Because I want to control my set-up from inside my house I knew I want to invent a way of monitoring what it going on at the mount. My electrical engineering background caused me to initially focus on monitoring the power supply. I started reading up on microcomputers and I became fascinated by what I could do with an Arduino so I started off writing a program that interfaced to an Arduino Uno. Arduinos are microcomputers that are designed to interface with a slew of different sensors. They only have 32Kb of memory but they can accomplish a lot.
I have the Arduino connected to a DC current sensor and a voltage sensor which monitor how much power my Celestron 5 Amp 12 Volt supply is delivering.
I also have the Arduino tied to a TDS18B20 digital temperature sensor bonded to the Celestron power supply so that I can also know how hot it’s getting. I also have the Arduino tied to a DHT digital air temperature and humidity sensor so that I can see what the ambient air temperature and humidity are at the mount.
I also have the Arduino connected to a rain detector which has only triggered once. The detector is a plate that is affixed to the outside of the box. It has wiring etched on it’s surface which will detect if a rain drop lands on it’s surface. One very humid night this sensor scared me and I quickly went outside to see what’s up. It wasn’t raining but the set-up was drenched in dew. Some of the electrical cables were dragging across this sensor and the dew triggered it.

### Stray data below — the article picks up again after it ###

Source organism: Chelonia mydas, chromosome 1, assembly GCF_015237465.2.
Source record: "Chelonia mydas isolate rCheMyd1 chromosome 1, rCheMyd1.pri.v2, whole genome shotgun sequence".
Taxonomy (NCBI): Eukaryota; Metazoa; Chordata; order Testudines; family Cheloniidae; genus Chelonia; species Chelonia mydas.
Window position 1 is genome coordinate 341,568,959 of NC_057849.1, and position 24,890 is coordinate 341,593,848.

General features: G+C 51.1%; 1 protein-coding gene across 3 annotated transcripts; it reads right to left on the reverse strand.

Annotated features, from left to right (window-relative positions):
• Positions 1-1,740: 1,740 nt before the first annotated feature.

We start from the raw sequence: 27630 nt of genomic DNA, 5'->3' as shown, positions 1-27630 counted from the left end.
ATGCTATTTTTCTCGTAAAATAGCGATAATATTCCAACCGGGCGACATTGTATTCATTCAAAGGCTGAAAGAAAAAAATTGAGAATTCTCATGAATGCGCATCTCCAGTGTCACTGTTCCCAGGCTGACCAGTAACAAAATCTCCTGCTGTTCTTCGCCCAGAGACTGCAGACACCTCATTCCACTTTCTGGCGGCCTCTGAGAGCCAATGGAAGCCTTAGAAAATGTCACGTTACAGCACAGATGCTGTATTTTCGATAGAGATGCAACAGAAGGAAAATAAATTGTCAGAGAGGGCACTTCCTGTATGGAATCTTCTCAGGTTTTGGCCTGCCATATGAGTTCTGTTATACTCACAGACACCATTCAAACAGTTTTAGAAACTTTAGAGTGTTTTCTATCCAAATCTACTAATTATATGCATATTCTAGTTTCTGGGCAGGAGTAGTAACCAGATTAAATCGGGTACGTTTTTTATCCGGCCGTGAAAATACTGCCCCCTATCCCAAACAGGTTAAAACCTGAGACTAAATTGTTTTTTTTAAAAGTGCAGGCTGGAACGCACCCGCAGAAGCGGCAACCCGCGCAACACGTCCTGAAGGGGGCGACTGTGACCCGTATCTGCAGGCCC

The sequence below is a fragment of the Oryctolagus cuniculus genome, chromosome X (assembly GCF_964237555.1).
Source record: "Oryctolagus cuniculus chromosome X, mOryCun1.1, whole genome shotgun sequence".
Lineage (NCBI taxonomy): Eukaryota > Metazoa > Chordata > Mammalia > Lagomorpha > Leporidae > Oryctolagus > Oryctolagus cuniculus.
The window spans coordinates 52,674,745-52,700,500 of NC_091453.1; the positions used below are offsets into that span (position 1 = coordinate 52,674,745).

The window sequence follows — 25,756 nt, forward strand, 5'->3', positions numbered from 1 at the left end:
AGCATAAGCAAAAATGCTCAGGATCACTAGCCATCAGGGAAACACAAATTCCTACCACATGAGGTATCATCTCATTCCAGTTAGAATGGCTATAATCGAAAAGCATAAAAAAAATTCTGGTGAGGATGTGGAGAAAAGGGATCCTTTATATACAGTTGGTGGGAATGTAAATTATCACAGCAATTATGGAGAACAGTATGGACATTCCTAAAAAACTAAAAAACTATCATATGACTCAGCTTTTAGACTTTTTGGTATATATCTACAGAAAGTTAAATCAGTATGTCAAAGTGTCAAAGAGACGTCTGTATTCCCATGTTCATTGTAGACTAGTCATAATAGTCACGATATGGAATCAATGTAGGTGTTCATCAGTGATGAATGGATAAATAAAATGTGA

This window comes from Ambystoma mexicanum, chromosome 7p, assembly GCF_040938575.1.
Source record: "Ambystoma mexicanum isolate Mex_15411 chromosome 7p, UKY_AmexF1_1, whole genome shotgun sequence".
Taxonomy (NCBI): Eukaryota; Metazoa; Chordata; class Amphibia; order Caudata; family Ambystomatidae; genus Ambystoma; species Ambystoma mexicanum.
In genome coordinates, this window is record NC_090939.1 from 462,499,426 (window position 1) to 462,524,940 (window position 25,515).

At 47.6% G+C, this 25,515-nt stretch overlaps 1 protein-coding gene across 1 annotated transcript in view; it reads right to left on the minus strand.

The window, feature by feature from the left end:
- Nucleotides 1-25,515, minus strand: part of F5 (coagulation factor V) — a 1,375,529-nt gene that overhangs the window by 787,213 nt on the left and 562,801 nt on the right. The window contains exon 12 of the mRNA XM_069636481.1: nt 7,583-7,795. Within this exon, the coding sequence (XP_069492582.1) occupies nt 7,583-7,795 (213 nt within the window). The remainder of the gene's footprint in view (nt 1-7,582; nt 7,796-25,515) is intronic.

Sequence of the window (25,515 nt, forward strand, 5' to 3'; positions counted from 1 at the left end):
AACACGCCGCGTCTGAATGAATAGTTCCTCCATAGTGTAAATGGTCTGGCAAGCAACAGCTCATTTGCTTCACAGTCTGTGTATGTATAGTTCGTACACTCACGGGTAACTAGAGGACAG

In 2019 I added a MLX90614 Infrared Temperature sensor which I have mounted on my guidescope and have it pointed to the same field of view as my telescope. This sensor tells me how cold the air is in the upper atmosphere which is a great indicator of how transparent the skies are. Many cloud sensors are based upon this device.
Late in 2020 I added a QMC8553L digital compass sensor. I have not had a chance to test this sensor outside. I hope I can use it to determine the compass direction of my mount so that polar alignment is a little bit quicker.
I also have an Arduino Nano that is mounted on one of the tripod legs. This Arduino is connect to a sensor that I designed. It functions as a solid state wind speed and direction sensor. There are no moving parts and it can detect the wind’s strength and in what direction it is blowing from. I have searched the web and I didn’t find anyone who has invented a similar sensor. I also have a BMP180 digital air pressure sensor connected to this Arduino Nano.
I also have a MPU6050 3 axis digital accelerometer which I may decided to make into a stand-along digital bubble level. I use a bubble level to level the tripod before I attach the mount. The bubble level works fine. My only complaint is that I can’t see the bubble level when I am adjusting the length of the tripod legs. I hope to have this device located in the same spot as my bubble level. I will have the sensor tethered to a display that sits on the ground so that I can see the change in level as I adjust the legs. I have had too many nights where align/calibration or polar alignment took far too long or was not possible so I firmly believe that consistency is imperative. All of these devices cost less than $15 each so I’m not breaking the bank when I add them to my system.